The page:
The Rikers Island jail complex.

New York barely squeaked by with a passing grade in an inaugural survey of pretrial services across the country.

The report, “The State of Pretrial Justice in America,” is an attempt by the Pretrial Justice Institute to chart and track the progress of pretrial improvement efforts year-over-year, according to Cherise Fanno Burdeen, the institute’s CEO.

A “C” may not be a sterling rating, but Burdeen said it was a mark above the “dismal” national average of “D.”

Burdeen noted that pretrial detention remains where most people who are locked up are serving time, and that the vast majority of those people are in on misdemeanors and will be sentenced to time served or probation.

“Most people are being held in jail because they’re too poor to post a money bond,” she said. “These are not rapist, murderers and arsonists. These are people charged with low-level, nonviolent, non-person for the most part misdemeanor charges.”

According to the report, New York scored best in the incarceration rate category, earning two points. Half the total possible points of four were also earned for the use of validated pretrial assessments across the state. However, New York’s continued use of money bail earned it zero points, while the “bonus point” possible for widespread use of pretrial assessments and the elimination of money bail left the state with a total of three points, bringing it to the lower end of the “C” range.

Burdeen said the state’s biggest issue—and one she said the institute advocates for changing—is the inability of judges to consider the dangerousness of a defendant in setting bail.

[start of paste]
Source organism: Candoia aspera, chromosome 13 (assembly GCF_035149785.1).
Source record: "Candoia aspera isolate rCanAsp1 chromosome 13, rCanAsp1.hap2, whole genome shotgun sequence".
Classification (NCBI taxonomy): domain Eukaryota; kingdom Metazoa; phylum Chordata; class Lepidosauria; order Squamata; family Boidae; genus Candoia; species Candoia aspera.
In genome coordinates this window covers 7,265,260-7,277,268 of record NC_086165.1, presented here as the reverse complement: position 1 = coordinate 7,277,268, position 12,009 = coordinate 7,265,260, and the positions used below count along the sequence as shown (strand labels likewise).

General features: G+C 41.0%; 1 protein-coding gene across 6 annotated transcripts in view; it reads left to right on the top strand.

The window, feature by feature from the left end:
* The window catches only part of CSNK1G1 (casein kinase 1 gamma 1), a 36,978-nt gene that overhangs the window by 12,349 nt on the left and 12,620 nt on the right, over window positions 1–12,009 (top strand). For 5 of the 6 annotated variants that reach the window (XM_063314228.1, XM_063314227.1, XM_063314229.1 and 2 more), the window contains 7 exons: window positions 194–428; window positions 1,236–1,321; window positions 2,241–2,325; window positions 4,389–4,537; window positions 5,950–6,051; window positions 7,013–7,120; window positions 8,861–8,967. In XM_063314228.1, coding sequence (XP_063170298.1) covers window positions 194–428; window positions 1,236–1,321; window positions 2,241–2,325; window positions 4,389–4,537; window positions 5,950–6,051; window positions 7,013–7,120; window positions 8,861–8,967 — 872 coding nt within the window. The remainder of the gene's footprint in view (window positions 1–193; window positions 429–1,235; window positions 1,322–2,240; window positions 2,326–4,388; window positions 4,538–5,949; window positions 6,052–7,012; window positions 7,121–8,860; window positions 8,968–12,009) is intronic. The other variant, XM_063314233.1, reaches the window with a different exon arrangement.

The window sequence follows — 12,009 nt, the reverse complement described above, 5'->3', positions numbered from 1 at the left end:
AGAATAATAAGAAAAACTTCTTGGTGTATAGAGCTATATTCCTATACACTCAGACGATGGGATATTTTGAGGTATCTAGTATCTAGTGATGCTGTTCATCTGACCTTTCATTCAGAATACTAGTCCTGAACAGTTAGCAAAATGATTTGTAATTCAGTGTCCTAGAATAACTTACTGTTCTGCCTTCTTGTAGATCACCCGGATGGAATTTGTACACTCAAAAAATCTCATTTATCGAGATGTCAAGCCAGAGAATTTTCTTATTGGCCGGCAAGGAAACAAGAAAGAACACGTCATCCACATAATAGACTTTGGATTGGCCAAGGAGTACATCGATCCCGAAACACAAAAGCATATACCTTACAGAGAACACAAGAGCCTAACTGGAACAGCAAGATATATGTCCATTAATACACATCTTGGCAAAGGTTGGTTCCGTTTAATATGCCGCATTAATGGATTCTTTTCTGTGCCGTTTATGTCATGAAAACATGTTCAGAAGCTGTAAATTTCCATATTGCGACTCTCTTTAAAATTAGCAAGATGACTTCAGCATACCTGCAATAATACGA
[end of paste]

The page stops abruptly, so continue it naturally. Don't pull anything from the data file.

“We’re fairly certain judges across the state are thinking about whether or not the person in front of them is likely to get in trouble or cause trouble prior to trial, and yet there’s no legal way to detain them for that, and there’s certainly no legal way to appeal if you think a judge’s considering that,” Burdeen said.

She pointed across the Hudson River, where New Jersey judges do explicitly take public safety into account.

“In those hearings, just like in D.C., about half the time the state is unable to make the case, and the courts are releasing,” Burdeen said, adding that New Jersey’s detention rate was down to 10 percent, while D.C.’s was down to 5 percent.

Some in the defense bar have raised concerns over changing what judges are allowed to consider when assessing bail, especially absent reforms to the use of cash bail, as a path to more punitive bail measures. Burdeen said the concerns aren’t being realized elsewhere.

“It really kind of counters this claim that, if you provide the courts with a legal means of detention, they’ll somehow abuse it—as if to say they’re not abusing that today by serving money bonds,” she said.

Burdeen also argued for a wider use of assessment tools during the bail process, which she said, when used as to help guide discretion using “objective bumpers in the lane,” ultimately gives defendants a better shot at being released. She pointed to a letter released in May from a host of national public defender organizations, including the National Legal Aid and Defender Association and the National Association for Public Defense, that supported the use of pretrial risk assessments in helping to determine bail.

“You’re seeing a large perception of people, in particular people who would have been detained on money bond, being released non-financially,” she said.